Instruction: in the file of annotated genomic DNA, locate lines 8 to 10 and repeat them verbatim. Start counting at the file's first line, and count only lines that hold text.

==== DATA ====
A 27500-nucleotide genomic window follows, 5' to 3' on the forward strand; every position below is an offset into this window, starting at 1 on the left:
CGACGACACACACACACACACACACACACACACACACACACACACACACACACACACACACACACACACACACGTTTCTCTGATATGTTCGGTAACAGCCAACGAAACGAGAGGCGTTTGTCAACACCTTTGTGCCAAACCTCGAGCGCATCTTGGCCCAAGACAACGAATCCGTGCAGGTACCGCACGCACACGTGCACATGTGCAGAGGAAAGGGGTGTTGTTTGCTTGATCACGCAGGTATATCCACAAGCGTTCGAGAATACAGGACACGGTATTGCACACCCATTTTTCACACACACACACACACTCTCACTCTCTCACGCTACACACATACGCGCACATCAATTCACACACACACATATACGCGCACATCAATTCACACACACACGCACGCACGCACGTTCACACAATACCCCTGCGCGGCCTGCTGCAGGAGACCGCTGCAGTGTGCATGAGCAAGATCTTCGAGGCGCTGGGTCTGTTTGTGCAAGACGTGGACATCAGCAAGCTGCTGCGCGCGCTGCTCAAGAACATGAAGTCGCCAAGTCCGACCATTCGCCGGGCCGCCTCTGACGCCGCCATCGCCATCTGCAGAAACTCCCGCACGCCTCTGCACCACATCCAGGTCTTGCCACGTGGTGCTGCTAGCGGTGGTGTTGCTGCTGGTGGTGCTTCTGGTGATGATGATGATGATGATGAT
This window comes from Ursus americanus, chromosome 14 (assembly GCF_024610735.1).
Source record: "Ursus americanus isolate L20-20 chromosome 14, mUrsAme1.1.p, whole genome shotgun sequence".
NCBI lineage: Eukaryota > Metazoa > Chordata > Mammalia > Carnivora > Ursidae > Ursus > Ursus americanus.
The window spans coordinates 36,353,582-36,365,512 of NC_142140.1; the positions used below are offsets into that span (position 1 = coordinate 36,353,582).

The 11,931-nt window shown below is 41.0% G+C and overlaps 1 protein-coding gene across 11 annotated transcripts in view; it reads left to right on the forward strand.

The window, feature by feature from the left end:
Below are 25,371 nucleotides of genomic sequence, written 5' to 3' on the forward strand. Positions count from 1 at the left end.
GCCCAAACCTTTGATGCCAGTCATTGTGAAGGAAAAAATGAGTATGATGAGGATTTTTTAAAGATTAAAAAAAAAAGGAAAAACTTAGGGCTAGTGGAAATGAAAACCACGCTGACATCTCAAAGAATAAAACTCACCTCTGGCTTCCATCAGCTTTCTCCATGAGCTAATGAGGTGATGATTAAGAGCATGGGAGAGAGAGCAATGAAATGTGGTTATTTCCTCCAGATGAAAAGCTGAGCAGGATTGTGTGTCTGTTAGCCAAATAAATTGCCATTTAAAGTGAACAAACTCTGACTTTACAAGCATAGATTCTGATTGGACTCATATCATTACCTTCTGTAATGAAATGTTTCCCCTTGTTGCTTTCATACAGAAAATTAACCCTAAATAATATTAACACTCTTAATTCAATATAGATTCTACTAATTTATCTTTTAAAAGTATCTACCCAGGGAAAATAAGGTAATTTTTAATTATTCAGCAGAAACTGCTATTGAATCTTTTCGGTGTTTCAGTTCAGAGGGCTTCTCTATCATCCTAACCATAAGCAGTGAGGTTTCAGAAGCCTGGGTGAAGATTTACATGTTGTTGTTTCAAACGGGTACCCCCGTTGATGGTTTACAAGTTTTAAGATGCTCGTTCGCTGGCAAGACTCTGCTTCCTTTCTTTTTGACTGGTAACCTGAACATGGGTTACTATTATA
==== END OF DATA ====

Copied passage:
The window, feature by feature from the left end:
Below are 25,371 nucleotides of genomic sequence, written 5' to 3' on the forward strand. Positions count from 1 at the left end.
GCCCAAACCTTTGATGCCAGTCATTGTGAAGGAAAAAATGAGTATGATGAGGATTTTTTAAAGATTAAAAAAAAAAGGAAAAACTTAGGGCTAGTGGAAATGAAAACCACGCTGACATCTCAAAGAATAAAACTCACCTCTGGCTTCCATCAGCTTTCTCCATGAGCTAATGAGGTGATGATTAAGAGCATGGGAGAGAGAGCAATGAAATGTGGTTATTTCCTCCAGATGAAAAGCTGAGCAGGATTGTGTGTCTGTTAGCCAAATAAATTGCCATTTAAAGTGAACAAACTCTGACTTTACAAGCATAGATTCTGATTGGACTCATATCATTACCTTCTGTAATGAAATGTTTCCCCTTGTTGCTTTCATACAGAAAATTAACCCTAAATAATATTAACACTCTTAATTCAATATAGATTCTACTAATTTATCTTTTAAAAGTATCTACCCAGGGAAAATAAGGTAATTTTTAATTATTCAGCAGAAACTGCTATTGAATCTTTTCGGTGTTTCAGTTCAGAGGGCTTCTCTATCATCCTAACCATAAGCAGTGAGGTTTCAGAAGCCTGGGTGAAGATTTACATGTTGTTGTTTCAAACGGGTACCCCCGTTGATGGTTTACAAGTTTTAAGATGCTCGTTCGCTGGCAAGACTCTGCTTCCTTTCTTTTTGACTGGTAACCTGAACATGGGTTACTATTATA